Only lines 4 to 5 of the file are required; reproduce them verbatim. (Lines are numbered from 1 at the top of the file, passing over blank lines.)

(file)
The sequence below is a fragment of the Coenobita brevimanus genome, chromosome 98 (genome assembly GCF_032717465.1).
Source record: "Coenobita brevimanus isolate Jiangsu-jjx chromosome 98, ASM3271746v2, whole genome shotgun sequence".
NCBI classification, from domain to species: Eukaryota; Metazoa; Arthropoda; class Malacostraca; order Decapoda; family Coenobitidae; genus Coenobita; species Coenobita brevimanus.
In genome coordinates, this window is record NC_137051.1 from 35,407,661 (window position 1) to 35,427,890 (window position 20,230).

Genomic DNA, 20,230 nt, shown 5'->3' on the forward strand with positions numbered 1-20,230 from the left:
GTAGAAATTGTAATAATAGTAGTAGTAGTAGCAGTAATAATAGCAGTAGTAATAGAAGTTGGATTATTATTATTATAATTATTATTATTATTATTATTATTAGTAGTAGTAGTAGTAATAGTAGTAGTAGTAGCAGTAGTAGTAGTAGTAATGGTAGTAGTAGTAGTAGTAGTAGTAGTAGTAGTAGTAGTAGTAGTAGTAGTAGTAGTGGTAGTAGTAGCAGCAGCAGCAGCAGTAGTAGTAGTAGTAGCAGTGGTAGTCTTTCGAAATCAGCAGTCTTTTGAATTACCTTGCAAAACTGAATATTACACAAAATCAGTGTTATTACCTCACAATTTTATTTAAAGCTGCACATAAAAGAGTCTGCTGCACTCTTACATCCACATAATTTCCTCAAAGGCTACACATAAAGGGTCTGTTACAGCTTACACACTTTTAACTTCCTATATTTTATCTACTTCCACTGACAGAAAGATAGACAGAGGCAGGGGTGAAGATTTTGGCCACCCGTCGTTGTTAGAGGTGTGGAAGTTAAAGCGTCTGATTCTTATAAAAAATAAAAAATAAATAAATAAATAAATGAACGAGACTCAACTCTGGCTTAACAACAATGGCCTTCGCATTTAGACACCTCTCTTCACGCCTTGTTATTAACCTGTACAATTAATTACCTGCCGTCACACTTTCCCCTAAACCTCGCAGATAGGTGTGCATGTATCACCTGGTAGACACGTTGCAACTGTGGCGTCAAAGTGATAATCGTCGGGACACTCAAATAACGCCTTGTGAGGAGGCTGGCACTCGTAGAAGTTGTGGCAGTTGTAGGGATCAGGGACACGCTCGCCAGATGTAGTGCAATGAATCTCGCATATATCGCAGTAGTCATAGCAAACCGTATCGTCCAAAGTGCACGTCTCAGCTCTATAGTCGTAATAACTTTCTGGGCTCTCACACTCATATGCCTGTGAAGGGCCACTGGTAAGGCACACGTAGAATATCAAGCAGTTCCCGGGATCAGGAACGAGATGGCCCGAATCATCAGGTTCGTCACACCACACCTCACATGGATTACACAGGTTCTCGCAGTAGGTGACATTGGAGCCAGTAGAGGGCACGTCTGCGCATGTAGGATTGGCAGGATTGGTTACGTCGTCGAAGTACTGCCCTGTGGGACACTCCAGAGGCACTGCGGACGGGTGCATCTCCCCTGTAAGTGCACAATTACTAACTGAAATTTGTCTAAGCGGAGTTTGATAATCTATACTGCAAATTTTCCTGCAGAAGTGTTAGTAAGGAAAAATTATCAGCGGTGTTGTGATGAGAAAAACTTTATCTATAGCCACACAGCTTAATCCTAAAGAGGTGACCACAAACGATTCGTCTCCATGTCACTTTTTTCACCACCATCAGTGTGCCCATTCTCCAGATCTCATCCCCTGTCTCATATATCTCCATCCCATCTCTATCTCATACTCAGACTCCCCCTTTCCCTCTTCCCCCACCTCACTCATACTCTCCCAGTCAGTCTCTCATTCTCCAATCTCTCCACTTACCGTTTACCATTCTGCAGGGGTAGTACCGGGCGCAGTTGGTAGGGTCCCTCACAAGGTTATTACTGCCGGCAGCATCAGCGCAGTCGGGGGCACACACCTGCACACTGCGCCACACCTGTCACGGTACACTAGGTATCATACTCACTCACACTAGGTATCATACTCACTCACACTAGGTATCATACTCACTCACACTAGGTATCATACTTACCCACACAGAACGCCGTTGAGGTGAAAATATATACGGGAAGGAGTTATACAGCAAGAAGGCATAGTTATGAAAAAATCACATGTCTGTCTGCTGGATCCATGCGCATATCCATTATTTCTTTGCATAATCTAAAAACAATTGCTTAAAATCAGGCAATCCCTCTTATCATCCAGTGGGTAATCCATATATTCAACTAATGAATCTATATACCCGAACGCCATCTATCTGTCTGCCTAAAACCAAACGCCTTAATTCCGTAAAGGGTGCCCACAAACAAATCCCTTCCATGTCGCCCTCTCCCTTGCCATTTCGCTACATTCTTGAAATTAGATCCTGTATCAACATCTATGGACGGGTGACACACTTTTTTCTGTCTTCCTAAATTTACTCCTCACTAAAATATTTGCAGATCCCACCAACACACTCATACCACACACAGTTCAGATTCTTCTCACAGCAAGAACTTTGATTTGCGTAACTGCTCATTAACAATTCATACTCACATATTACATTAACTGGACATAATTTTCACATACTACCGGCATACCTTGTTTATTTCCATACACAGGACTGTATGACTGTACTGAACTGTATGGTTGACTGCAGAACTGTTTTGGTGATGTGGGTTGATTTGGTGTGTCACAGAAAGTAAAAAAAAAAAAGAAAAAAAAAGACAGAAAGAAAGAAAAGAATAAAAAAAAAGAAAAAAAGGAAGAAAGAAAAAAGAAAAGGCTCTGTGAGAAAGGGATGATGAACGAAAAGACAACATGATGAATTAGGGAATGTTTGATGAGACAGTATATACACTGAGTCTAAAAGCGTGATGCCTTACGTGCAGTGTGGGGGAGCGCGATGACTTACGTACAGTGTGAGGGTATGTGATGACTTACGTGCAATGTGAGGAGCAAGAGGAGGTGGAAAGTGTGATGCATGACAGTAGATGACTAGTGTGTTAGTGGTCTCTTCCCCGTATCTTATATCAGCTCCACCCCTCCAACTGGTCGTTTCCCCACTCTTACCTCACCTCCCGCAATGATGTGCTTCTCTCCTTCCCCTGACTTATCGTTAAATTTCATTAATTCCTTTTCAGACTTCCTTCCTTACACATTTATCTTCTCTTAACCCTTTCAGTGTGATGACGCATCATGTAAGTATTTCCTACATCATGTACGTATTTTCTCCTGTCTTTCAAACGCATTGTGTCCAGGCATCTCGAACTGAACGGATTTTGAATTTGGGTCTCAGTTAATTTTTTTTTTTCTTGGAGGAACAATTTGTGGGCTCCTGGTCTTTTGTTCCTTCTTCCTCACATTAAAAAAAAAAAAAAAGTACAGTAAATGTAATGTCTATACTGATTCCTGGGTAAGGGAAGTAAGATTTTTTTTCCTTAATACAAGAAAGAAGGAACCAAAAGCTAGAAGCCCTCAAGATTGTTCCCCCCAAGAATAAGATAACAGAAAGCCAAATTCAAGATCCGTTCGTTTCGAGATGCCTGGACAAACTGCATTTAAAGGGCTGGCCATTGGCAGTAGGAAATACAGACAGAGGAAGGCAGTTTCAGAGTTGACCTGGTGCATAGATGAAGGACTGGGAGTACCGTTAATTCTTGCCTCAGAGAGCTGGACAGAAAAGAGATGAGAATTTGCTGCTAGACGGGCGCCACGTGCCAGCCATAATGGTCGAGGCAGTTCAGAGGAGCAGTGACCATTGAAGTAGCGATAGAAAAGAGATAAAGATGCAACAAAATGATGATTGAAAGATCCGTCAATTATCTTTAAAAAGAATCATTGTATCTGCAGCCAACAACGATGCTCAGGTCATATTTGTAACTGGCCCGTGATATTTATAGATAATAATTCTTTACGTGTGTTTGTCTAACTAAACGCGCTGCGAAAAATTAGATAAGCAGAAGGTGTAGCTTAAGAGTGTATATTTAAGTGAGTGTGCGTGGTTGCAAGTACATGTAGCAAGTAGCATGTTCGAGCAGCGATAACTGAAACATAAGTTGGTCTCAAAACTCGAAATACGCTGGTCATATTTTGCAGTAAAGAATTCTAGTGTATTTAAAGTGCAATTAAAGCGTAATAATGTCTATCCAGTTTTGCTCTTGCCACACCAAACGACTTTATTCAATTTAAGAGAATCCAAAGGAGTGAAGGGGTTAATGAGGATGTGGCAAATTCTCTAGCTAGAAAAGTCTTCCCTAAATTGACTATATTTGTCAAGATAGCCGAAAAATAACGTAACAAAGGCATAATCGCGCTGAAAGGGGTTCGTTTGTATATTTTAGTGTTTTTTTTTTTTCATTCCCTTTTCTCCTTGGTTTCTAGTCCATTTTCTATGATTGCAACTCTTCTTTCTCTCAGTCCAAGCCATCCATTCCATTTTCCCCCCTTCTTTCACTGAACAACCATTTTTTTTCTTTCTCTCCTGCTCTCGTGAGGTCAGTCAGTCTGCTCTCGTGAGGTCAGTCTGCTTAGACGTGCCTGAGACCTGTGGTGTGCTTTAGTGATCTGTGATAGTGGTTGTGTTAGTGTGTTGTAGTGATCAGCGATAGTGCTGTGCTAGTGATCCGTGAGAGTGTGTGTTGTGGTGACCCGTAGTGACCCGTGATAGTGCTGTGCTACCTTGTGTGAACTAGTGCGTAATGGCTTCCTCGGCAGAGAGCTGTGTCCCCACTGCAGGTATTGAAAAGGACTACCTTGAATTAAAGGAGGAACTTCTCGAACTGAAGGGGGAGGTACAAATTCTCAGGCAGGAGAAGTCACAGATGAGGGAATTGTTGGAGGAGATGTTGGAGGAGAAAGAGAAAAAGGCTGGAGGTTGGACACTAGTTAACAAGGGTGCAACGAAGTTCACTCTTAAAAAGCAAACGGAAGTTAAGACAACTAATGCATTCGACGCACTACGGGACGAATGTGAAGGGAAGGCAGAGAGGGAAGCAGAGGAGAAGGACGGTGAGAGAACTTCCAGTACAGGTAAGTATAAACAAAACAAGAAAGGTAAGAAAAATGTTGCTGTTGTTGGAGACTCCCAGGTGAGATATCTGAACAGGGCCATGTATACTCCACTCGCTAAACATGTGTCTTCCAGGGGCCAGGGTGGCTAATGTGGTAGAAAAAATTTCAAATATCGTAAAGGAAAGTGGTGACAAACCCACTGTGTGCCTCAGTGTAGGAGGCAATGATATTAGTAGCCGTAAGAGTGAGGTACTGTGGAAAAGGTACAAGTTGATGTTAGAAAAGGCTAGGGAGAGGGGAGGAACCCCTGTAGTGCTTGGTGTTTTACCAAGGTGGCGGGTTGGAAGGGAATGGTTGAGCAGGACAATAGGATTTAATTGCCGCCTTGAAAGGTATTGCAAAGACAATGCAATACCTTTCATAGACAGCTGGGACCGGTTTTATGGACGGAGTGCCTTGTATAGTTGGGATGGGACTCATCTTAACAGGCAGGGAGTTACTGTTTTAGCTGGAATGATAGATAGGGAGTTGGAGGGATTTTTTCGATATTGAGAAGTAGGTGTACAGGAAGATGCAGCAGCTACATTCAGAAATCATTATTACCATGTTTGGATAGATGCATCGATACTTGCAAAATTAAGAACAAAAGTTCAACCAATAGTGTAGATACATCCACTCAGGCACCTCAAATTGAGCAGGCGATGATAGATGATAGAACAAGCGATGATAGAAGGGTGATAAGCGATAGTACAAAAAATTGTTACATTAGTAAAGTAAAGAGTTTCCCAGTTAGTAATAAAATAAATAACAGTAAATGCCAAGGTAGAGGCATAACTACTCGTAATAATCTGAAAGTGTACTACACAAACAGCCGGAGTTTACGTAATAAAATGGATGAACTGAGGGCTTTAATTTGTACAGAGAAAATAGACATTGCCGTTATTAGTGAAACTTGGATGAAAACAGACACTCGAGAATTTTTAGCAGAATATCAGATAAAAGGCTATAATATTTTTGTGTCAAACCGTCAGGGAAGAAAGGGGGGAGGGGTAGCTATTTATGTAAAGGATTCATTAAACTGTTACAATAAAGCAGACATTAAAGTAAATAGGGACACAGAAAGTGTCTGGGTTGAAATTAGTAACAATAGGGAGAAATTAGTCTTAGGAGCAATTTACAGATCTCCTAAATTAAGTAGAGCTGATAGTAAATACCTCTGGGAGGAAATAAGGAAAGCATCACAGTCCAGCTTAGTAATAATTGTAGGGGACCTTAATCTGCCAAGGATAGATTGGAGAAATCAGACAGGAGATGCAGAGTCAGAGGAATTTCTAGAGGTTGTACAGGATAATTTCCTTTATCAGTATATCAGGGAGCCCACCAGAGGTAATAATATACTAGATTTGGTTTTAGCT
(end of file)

In genome coordinates, this window is record NC_137051.1 from 35,407,661 (window position 1) to 35,427,890 (window position 20,230).

Genomic DNA, 20,230 nt, shown 5'->3' on the forward strand with positions numbered 1-20,230 from the left: